Stories being used in the fight against fraud in Dorset

FOR centuries, stories have been used to warn people of danger.

From the tales of Three Little Pigs to Hansel and Gretel, words as warnings are common through time.

Now, Dorset Police is hoping to use the tactic to warn people of the dangers of fraud by launching a story-telling competition.

The public is being urged to come up with stories telling of the dangers of falling victim to fraudsters in a bid to address the crime, which is responsible for more than 40 per cent of all crime in England and Wales.

Between December 5, 2022, and January 5 this year, people living and working in Dorset reported 4,599 incidents to Action Fraud, the national agency that investigates most fraud offences.

It estimates Dorset residents have lost £19.9 million to fraud within the 13-month period covered in their recent report.

The new competition aims to encourage conversations about fraudulent behaviour and help prevent people from unknowingly sharing personal details or banking information with criminals.

Ahead of the competition launch, Dorset Police’s Fraud Protect Officer, Damian Cranny, dropped into Poole Library to do some research and chat with Librarian, Hannah Roberts, about the initiative.

“We know that fraud remains significantly underreported and can have devastating consequences on victims, with some being left in financial difficulty and feeling ashamed of having been manipulated by the fraudsters,” he said.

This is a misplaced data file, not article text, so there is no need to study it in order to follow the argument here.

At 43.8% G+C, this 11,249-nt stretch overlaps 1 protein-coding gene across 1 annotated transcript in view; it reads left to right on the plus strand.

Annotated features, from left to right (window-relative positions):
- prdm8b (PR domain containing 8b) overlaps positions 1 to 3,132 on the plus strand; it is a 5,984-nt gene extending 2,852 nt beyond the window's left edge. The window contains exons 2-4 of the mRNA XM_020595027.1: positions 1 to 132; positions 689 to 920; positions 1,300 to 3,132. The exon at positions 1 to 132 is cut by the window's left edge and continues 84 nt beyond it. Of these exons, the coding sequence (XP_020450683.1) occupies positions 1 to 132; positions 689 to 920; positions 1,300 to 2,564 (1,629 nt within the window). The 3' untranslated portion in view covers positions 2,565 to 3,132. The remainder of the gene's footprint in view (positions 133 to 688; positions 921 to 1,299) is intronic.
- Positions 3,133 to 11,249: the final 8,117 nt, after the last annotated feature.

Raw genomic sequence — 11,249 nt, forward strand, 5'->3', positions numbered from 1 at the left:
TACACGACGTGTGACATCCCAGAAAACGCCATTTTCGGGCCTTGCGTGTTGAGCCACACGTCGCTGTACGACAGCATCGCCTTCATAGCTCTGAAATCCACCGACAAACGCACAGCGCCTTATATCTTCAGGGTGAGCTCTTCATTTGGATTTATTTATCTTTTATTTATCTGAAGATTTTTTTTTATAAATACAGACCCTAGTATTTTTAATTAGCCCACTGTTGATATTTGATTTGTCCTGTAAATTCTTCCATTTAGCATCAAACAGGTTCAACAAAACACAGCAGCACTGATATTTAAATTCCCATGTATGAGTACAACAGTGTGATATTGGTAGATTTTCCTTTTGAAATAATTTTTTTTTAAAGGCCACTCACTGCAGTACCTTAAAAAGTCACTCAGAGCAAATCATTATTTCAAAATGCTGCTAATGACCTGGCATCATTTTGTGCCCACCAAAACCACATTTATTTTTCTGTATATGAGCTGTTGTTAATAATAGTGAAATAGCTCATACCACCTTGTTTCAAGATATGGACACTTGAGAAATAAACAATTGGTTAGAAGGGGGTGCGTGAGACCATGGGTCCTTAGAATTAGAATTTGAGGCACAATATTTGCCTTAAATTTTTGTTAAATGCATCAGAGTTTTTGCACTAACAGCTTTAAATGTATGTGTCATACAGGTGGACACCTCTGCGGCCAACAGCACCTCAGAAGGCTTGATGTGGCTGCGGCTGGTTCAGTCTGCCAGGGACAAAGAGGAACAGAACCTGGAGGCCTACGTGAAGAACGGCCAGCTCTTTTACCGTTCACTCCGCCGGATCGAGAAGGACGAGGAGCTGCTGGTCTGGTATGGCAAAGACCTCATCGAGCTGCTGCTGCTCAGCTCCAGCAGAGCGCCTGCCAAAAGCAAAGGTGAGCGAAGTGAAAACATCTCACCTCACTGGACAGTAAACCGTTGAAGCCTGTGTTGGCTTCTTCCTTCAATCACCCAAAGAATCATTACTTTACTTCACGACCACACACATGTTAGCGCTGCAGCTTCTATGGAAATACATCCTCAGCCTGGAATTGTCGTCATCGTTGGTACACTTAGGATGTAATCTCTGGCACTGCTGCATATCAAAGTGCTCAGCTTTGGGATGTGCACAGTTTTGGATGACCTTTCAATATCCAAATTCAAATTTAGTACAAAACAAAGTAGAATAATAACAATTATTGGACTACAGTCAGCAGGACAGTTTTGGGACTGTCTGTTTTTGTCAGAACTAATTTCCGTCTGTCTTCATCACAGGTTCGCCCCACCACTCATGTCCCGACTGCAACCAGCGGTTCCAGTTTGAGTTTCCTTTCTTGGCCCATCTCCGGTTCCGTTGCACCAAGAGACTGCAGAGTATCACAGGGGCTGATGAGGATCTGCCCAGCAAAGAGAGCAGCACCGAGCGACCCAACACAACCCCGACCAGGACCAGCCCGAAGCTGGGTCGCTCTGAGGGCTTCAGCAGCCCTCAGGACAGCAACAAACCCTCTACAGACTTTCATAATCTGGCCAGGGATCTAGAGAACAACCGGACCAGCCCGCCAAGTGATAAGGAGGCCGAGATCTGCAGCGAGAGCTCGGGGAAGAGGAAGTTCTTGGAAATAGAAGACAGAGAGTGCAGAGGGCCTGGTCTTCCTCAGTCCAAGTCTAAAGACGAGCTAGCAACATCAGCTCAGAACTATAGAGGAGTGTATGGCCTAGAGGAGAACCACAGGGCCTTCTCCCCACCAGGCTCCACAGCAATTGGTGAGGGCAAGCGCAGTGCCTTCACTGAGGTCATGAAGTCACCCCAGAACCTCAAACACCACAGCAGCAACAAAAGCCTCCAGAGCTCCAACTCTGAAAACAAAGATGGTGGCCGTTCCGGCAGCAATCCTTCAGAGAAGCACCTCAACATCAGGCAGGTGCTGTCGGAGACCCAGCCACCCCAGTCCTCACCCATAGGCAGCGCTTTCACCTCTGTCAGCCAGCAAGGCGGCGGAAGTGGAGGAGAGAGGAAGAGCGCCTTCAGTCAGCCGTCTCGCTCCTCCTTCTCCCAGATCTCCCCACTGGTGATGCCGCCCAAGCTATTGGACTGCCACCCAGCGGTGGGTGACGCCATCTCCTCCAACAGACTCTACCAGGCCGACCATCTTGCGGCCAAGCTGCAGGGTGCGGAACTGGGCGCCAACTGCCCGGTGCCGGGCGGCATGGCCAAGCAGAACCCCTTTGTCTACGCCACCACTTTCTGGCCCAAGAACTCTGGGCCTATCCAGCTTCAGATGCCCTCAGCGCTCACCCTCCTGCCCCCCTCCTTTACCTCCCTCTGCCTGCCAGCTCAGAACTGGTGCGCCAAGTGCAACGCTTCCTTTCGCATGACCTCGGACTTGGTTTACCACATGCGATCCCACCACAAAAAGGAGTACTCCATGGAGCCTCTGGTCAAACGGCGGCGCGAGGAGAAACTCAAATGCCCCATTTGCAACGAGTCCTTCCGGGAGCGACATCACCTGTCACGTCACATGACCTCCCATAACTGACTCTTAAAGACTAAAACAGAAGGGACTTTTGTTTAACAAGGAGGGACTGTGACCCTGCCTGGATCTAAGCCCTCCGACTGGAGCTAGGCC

“Fairy tales and fables have been used for centuries to warn people of danger.

“These stories are often entertaining and easy to remember; and we believe they could be a powerful tool to educate people about the dangers of fraud and how to protect themselves from it.

“I hope both children and adults will support us by taking part in this competition to help us protect people from fraud and make life difficult for the scammers.”

Dorset Police and Crime Commissioner, David Sidwick, said: “I wholeheartedly support this initiative to encourage more conversations about fraudulent behaviour, which could help prevent more people becoming victim to these abhorrent scammers and fraudsters.

“I know how damaging incidents of fraud can be for victims, who include some of the most vulnerable people in our society.

“As well as the impact on finances, it leaves people feeling vulnerable and with a sense of embarrassment, which can be difficult to overcome.

“Therefore, it is vital we shine a light on the ways people can be tricked, and highlight how we can all protect ourselves, as well as family and friends. Together, we could help make a difference and stop these scammers.”

The competition launched on March 4 and is open to people of all ages.

Members of the public have until midnight on April 30 to submit their entries, with prizes set to be awarded in five age categories.

For more information about the competition, or to download an entry form, visit

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